“As we express our gratitude, we must never forget that the highest appreciation is not to utter words, but to live by them.” (John F. Kennedy)
By Kevin Devlin
World War I, also known as “The Great War” and “the war to end all wars” ended on November 11, 1918. The following year in November, President Woodrow Wilson proclaimed November 11, 1919, as the first commemoration of Armistice Day.
“To us in America,” he said, “the reflections of Armistice Day will be filled with solemn pride in the heroism of those who died in the country’s service and with gratitude for the victory, both because of the thing from which it has freed us and because of the opportunity it has given America to show her sympathy with peace and justice in the council of nations.”
In May of 1938, Congress passes an act that made the 11th of November of each year a legal holiday “dedicated to the cause of world peace and thereafter celebrated…to honor veterans of World War I.” In 1954, after World War II, the 83rd Congress amended the Act of 1938 by striking out the word “Armistice” and replacing it with the word “Veterans.” The legislation passed on June 4, 1954, became a day to honor American veterans of all wars.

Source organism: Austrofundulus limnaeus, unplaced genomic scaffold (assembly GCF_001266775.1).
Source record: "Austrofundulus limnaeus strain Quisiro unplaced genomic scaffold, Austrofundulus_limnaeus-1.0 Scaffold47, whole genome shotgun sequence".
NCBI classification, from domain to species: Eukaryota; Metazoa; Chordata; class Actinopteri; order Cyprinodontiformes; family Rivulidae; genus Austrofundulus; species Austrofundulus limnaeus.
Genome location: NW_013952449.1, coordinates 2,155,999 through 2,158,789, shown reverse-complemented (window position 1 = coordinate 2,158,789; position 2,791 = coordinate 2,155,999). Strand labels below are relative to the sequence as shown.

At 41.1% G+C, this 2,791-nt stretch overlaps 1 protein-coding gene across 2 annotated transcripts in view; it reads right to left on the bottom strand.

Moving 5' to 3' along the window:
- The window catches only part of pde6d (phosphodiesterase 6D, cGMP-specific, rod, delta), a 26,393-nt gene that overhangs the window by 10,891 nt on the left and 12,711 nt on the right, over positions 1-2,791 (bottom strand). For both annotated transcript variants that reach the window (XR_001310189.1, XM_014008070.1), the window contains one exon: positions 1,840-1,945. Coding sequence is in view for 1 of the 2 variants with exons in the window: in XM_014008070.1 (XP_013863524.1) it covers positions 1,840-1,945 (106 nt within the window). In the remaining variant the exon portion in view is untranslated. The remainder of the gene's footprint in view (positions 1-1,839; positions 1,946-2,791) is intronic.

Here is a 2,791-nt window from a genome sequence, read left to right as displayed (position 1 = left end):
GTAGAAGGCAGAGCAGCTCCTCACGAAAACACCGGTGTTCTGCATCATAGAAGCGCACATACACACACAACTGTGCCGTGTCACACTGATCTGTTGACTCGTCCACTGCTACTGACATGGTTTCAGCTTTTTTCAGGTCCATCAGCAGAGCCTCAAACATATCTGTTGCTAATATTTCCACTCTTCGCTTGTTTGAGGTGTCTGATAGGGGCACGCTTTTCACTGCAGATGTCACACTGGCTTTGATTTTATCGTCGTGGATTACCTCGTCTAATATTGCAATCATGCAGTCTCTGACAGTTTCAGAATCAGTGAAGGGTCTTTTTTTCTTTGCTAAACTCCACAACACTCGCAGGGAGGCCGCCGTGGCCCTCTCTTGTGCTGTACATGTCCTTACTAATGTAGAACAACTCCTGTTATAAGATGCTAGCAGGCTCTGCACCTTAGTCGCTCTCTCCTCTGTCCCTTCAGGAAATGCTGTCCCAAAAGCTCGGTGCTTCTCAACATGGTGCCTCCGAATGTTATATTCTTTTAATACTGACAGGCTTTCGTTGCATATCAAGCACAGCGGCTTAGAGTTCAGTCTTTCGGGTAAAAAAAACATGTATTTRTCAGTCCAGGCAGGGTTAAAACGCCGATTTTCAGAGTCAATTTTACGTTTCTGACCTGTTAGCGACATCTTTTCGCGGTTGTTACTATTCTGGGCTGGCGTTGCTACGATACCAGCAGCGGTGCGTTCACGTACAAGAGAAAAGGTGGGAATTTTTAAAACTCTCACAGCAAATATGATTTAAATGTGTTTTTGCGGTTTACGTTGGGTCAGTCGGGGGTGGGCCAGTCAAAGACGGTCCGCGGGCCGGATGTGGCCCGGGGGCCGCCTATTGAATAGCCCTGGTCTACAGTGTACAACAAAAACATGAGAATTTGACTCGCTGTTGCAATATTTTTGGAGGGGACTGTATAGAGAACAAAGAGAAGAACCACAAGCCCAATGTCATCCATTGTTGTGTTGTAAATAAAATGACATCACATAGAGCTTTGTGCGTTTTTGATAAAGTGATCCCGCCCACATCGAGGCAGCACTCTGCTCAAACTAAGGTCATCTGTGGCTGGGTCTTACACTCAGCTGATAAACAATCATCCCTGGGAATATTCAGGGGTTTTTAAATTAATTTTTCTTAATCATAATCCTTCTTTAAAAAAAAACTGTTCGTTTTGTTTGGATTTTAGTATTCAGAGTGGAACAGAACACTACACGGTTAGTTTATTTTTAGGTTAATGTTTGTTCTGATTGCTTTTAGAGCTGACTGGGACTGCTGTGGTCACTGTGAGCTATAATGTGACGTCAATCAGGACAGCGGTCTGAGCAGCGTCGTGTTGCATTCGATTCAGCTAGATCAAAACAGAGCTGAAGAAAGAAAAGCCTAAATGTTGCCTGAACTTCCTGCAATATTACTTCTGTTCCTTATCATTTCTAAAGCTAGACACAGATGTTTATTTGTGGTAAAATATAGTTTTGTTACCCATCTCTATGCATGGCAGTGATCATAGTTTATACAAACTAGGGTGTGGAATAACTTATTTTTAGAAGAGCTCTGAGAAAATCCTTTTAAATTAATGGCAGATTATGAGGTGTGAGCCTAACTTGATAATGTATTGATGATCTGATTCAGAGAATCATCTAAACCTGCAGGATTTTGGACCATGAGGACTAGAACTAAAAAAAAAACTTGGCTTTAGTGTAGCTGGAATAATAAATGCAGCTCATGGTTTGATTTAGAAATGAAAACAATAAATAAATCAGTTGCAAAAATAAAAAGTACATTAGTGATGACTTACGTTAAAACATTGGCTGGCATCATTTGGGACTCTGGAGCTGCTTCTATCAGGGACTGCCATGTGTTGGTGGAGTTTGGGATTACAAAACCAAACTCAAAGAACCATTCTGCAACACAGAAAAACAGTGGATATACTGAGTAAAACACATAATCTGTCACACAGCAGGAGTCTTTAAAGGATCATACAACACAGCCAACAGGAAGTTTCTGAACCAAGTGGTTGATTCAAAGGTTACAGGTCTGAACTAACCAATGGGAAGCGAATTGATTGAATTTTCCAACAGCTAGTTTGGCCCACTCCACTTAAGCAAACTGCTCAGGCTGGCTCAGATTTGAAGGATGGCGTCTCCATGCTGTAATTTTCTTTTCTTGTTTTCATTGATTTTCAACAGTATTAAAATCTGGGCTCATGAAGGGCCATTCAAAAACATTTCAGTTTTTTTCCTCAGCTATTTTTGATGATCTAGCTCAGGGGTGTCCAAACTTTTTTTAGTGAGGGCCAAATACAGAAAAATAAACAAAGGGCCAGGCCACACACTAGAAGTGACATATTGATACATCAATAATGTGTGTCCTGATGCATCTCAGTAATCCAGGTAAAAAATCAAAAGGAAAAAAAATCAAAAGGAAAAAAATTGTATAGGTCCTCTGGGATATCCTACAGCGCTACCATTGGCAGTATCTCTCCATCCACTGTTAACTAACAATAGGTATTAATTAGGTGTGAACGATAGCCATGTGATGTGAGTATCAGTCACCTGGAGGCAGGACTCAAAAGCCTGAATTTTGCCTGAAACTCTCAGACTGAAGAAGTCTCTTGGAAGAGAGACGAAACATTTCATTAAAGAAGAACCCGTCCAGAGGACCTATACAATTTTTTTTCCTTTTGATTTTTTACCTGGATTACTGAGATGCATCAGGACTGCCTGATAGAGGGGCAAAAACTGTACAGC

In 1968, Congress passed the Monday Holiday Law which established the fourth Monday in October as the new date for Veterans Day. Based on popular support, in 1975, new legislation was adopted to revert back to the November 11th date. This took effect in 1978. Now Veterans Day continues to be observed on November 11, no matter what day of the week in which it falls.
President Abraham Lincoln said that “…A nation that does not honor its heroes, will not long endure.”
This Friday, November 11, Americans will honor all Veterans who have served in our Armed Forces. We must never forget Lincoln’s words and never forget our veterans who deserve our respect and admiration. It’s a day to thank them for keeping us safe and preserving our freedom. It’s a day to thank them for their heroism and unselfishness. And it’s a day to thank them for their love of country.
If you know a veteran, make it a point to contact him or her and thank them for everything they’ve done for us.
It’s the least we can do.